Delays at customer facilities are one of the most common issues in the transportation industry. In fact, this problem is so painful that in the American Transportation Research Insitute’s (ATRI) annual report on the trucking industry, it ranked among the Top 10 biggest issues. Even more, detention times that were caused by loading dock congestion made it to the Top 10 three years in a row (2021 - 7th, 2020 - 9th, 2019 - 4th). Naturally, the global driver shortage and COVID-19 pandemic related challenges are at the forefront of industry conversation, but delays at customer facilities are also a widely discussed topic.
According to a 2018 study by the U.S. Department of Transportation, loading dock wait times cost truckers an estimated $1.1 billion to $1.3 billion in income annually. Yes, that’s right - over $1 billion every year.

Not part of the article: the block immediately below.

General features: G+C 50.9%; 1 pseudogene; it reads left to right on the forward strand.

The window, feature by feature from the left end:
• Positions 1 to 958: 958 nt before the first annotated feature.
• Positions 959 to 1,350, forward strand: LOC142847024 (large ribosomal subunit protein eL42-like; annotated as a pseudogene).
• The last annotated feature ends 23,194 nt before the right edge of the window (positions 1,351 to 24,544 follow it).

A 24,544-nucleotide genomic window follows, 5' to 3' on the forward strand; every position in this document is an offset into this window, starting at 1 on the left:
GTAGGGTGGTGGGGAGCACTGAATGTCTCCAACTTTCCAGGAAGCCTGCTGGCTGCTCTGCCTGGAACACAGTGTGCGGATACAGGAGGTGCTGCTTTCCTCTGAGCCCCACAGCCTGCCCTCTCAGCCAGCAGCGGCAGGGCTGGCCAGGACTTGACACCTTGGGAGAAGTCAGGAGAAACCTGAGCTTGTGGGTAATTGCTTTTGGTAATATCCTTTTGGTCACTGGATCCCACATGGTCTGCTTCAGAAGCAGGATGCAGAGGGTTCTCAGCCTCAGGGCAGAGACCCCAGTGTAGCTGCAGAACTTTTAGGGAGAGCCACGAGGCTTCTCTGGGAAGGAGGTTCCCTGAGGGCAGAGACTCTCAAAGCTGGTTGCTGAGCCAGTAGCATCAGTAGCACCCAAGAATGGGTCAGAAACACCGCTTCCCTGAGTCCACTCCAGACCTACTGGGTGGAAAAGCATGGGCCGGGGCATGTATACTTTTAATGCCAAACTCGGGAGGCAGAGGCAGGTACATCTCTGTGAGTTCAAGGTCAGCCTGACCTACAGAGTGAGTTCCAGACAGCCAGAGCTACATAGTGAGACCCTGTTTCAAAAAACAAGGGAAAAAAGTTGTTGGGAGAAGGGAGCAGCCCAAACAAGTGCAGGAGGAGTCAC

Planning your docks efficiently is a big responsibility. Find more tips in our blog "Checklist: are You Planning Your Docks Smartly".
One of the easiest solutions for congested loading docks is to start using a modern Dock scheduling platform. Replacing the outdated tools and methods with a Dock scheduling software will organize truck arrivals and departures in no time. No more tedious, time-consuming manual work for your staff and significantly reduced (or even fully eliminated) truck detention times.
To start benefiting from a Dock scheduling platform you do not need any large investments in infrastructure or equipment. All you need is a device with an internet connection and an hour-long training for your staff and carriers. Essentially, it is just a matter of how you organize the dock scheduling process.
Switching operations to a Dock scheduling platform can be as fast as a few weeks and results can be seen the very next day. Book a quick call with our expert and we will help you to understand how the Dock scheduling platform such as GoRamp could benefit your operation.